While it is not surprising that this lens lacks weather sealing, I am surprised that all new subsequent ART series releases (including the very new 20mm f/1.4 ART) continue to lack it. Sigma seems to be reserving this for their telephoto lenses at the moment. Tamron has seized this as means of differentiating its new SP series of primes, and if that line enjoys success one wonders if Sigma will persist in not adding weather sealing to the design of future ART series lenses.
This lens got a lot of publicity due to having (at the time) class leading resolution and a beautiful lens design. A great price didn’t hurt. It was introduced at $899 while the Canon 35L was closer to $1500 and Nikon 35G even more. It’s release managed to completely overshadow the release of Canon’s excellent EF 35mm f/2 IS, a lens that was quickly relegated to being one of Canon’s “underrated gems”. I actually chose that lens over the Sigma back then, and it has served me well for years, but it seems like only now is it starting to receive recognition for being a stellar lens. The larger aperture, beautiful design, and amazing resolution of the Sigma caught the attention of the public. Suddenly it was entirely acceptable for professionals and amateurs alike to own a Sigma, and the success of the 35A (Sigma 35mm f/1.4 ART) helped launch a whole series of lenses in the ART line since.
But it is now 2016, and Sigma faces pressure from an excellent lens beneath it in price (the Tamron), and a new class leader above it (the 35L II). The debate about the merits of the original 35L vs. the Sigma 35A went back and forth, but there were a number of points that could not disputed: the Sigma was much, much sharper at wide apertures and had far less chromatic aberrations. The 35L might have a better drawing (global look to the images), but that is something that doesn’t show up on a test chart, and in every “chartable” category the Sigma was coming out on top.
But Canon has finally struck back, and the Canon EF 35mm f/1.4L II USM manages to raise the bar once again in almost every category…but it is also twice as much money. Here’s a look at the raw numbers:
|Lens||Sigma 35mm f/1.4 ART||Canon 35mm f/1.4L II||Canon 35mm f/2 IS||Tamron 35mm f/1.8 VC|
|Price (at time of review)||$899||$1799||$549||$599|
|Front Filter Thread||67mm||72mm||67mm||67mm|
|Min Focus/Max Mag||30cm/.20x||28cm/.21x||24cm/.24x||20cm/.40x|
There is one figure here where Sigma lags behind several competitors that I will note, and that is in minimum focus distance/maximum magnification. This has been and continues to be an area of strength for the 35mm focal length. 85mm lenses typically have very poor figures here (a maximum magnification figure of .11-.13x is common), and even 50mm lenses (where the standard used to be around .15x), but 35mm lenses have always bettered those figures. The Sigma’s ability to focus down to one foot/30cm and have a .20x magnification (1/5th life size) is useful, but not nearly as useful as the Canon 35 IS at .24x and is doubled by the Tamron’s .40x figure (one of the greatest strengths of that lens!).
The Sigma was a large lens upon its release, but there has been a trend towards larger and heavier lenses since its release, so the new Canon 35L II adds nearly 100g of weight and 10.5mm of length. This comparison shows that it certainly exceeds the dimensions of the Sigma in every regard.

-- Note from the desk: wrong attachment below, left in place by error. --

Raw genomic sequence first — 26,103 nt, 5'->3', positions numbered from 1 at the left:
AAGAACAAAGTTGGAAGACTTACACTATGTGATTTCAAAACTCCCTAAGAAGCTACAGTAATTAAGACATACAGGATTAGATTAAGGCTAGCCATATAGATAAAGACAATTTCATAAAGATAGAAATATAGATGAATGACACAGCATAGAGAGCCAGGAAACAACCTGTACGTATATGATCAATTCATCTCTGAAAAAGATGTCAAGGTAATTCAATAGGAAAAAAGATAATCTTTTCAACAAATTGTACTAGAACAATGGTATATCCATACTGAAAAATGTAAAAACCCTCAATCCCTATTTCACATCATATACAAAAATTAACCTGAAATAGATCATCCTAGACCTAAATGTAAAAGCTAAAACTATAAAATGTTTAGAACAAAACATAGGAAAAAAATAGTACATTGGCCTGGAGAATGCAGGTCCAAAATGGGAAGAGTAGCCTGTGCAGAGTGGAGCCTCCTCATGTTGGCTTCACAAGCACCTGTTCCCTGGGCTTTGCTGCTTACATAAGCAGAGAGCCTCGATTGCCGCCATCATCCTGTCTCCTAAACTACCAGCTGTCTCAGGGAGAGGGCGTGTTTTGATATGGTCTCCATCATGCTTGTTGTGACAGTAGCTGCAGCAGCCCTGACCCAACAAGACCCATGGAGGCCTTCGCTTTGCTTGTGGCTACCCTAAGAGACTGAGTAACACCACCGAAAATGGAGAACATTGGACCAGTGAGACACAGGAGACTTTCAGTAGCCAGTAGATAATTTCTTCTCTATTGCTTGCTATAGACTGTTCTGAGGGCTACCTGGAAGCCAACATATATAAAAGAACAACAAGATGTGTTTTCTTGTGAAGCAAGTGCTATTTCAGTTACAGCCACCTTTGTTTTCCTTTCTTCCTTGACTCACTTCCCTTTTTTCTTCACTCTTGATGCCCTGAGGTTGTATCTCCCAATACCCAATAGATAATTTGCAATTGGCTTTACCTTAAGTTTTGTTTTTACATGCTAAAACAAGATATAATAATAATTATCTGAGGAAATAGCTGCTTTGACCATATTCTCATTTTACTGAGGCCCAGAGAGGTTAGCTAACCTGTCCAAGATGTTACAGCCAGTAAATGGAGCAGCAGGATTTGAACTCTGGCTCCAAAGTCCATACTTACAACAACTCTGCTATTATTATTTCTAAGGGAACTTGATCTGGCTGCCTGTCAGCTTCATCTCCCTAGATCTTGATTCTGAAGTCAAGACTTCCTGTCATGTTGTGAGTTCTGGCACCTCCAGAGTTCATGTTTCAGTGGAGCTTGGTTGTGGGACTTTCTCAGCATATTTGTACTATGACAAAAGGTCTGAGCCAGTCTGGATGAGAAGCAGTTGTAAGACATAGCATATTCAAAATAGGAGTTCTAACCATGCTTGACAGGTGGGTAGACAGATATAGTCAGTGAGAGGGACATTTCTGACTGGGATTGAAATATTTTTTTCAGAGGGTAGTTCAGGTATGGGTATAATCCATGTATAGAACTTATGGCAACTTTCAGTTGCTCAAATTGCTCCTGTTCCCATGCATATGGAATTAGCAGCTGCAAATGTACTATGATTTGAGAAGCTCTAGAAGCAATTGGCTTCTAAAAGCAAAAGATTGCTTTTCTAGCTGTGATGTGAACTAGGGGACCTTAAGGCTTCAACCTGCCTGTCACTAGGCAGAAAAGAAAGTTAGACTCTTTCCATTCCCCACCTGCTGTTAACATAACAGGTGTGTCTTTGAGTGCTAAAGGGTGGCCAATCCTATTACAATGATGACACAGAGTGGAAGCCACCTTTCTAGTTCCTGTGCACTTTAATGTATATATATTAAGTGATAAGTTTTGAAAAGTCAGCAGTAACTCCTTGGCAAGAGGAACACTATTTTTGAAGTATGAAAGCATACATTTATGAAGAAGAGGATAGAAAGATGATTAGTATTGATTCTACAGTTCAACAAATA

Beyond that, however, the Sigma ART line has also seen a number of larger releases (most notably the 50mm f/1.4 and the 24-35 f/2), so the 35A is now only middle of the pack in size. It is a dense feeling lens, and is largish, but probably not so much that it will prove an impediment. Still, if low weight and small size are a priority to you, I would recommend looking at the Canon 35mm f/2 IS (Canon shooters) or the Tamron 35mm f/1.8 VC (Canon, Nikon, or Sony shooters) as those lenses offer competitive image quality and image stabilization, though at the cost of a somewhat smaller aperture (but one that is still plenty wide for most applications).
I always commend Sigma for the inclusion of a nice, padded case that offers real protection for the lens. It is much more useful than the drawstring pouch that Canon throws in with their L series lenses. I wish others would take a cue from Sigma in this nice extra touch.
My first act when receiving any new autofocus lens is to spend some extended time calibrating the lens to the body/bodies I intend to use it on. For this purpose I use the FoCal 2 program from Reikan. My typical process is to run the automatic calibration at least three times (I’m looking for a repeatable result) and I then follow up with a semi-automatic calibration where I take a closer look at the figure or figures that the automatic calibration produced. I will check results to either side of these figures to see if there is a better one. This allows me to both eyeball the actual focus results and ensure that I have the most consistent focus setting.
I calibrated both the Sigma and the Canon 35L II on the same day, and eventually settled on a -2 for the Sigma and a +2 for the Canon. I had a little more variability in hunting down the Sigma value, but was confident with the figure I produced. Throughout the period of my review I used the lenses in a variety of settings, from general purpose shooting to events (church, school, and family) along with some portraits. While impossible to encompass every type of shooting situation in a 4-5 week period, I feel that I used the lenses in enough of a variety of settings to be confident in my findings.